Homeevil resourceWhat the interest rate increase means to you

What the interest rate increase means to you

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If you’re planning on buying a house, a car, or using your credit cards, you may find that over the course of the last year, borrowing got a lot more expensive.

According to Bankrate.com, the average interest rate for a 30-year mortgage is up from 2.98% (June 2021) to 6.01% (June 2022). But, what does that mean to you?

2021
A 600,000 mortgage at 2.98% for 30 years comes out to a monthly payment of $2,523.16 a month.

2022
A 600,000 mortgage at 6.01% for 30 years comes out to a monthly payment of $3,601.16 a month.

That’s a difference of $1,078 a month.

Extrapolated over the course of the entire loan (30 years), the person with the 2.98% interest rate ends up paying $908,336.49 for the home, and the person with the 6.01% interest rate ends up paying $1,296,418.17.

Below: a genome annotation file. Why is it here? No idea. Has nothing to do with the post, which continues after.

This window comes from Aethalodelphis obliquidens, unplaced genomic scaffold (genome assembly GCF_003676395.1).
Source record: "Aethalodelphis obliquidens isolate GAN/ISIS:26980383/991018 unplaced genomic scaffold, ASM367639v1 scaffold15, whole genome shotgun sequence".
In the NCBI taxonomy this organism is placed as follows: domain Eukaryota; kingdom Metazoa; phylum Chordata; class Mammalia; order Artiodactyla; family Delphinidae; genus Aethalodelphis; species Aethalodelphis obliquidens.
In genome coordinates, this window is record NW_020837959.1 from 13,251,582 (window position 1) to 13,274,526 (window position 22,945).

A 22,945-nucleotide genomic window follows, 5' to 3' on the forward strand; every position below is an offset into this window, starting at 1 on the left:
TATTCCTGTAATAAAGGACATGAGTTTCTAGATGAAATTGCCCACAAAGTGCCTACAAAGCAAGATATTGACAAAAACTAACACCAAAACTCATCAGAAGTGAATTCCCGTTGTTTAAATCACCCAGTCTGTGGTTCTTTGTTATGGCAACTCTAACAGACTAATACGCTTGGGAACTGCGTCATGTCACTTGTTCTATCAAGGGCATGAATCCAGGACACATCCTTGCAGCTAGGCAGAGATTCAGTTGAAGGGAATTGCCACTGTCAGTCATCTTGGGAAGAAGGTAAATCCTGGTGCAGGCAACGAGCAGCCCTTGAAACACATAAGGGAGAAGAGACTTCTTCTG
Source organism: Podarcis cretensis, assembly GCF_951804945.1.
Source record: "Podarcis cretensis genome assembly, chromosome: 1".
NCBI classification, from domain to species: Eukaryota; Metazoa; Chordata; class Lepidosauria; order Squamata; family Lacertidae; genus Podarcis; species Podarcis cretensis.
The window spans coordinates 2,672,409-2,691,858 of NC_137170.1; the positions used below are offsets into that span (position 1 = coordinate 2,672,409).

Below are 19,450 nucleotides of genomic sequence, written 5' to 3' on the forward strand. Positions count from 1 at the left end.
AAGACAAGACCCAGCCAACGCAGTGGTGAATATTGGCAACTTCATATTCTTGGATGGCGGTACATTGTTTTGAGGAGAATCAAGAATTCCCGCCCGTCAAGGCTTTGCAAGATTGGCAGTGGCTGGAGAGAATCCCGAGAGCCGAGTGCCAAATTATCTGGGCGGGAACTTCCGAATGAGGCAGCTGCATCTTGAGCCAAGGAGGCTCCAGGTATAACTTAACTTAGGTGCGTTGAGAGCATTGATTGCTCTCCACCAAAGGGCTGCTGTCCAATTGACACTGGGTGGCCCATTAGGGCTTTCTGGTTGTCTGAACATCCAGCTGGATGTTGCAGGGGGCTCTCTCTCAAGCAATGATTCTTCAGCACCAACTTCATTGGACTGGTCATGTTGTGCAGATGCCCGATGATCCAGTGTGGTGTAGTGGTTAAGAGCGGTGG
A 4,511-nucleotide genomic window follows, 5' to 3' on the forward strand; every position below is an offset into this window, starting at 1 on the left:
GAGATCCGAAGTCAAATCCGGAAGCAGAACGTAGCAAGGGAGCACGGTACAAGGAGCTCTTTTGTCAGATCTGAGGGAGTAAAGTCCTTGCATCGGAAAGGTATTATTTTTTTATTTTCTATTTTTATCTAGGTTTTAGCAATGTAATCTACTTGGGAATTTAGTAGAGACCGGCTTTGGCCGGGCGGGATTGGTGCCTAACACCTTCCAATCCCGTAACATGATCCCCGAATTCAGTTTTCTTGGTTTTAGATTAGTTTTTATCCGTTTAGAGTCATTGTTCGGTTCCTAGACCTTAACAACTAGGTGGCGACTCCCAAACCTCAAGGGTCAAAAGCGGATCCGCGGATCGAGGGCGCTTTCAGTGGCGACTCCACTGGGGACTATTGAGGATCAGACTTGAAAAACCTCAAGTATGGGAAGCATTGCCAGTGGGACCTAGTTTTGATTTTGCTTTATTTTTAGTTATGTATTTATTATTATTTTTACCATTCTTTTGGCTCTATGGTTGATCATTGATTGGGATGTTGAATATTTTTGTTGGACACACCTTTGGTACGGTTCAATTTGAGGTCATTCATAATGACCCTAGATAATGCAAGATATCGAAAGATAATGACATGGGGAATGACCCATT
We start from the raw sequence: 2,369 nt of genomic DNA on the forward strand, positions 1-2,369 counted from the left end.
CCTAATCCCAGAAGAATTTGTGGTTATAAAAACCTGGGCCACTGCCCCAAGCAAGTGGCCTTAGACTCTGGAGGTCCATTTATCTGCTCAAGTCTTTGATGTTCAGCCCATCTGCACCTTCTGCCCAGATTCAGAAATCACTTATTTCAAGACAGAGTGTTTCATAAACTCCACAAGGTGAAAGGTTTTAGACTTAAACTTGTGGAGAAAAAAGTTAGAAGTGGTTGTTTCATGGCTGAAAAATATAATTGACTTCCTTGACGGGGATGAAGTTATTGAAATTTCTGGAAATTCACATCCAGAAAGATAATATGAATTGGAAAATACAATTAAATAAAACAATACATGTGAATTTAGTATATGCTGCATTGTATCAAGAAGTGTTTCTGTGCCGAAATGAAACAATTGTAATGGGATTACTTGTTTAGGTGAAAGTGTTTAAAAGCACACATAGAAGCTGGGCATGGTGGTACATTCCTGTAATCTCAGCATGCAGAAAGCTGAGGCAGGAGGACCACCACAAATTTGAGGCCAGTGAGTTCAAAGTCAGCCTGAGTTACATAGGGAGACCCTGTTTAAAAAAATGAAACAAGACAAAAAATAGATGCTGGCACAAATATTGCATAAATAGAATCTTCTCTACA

That’s a difference of $388,081.68

And that’s if you have great credit!

When interest rates are high, it’s more expensive to borrow money, and that goes for everything from credit cards to auto loans to mortgages. Personal loans, business loans, debt consolidation loans, home equity lines of credit, etc… are all increasing.

And with inflation climbing, interest rates are still going up. Don’t be surprised if mortgage rates are over 7 by the end of the year and close to 8 in 2023.

If you’re planning on making a large purchase, like a home, make sure that your credit scores are as high as possible, get your mortgage as soon as possible, and lock in your rate before it goes up any higher.



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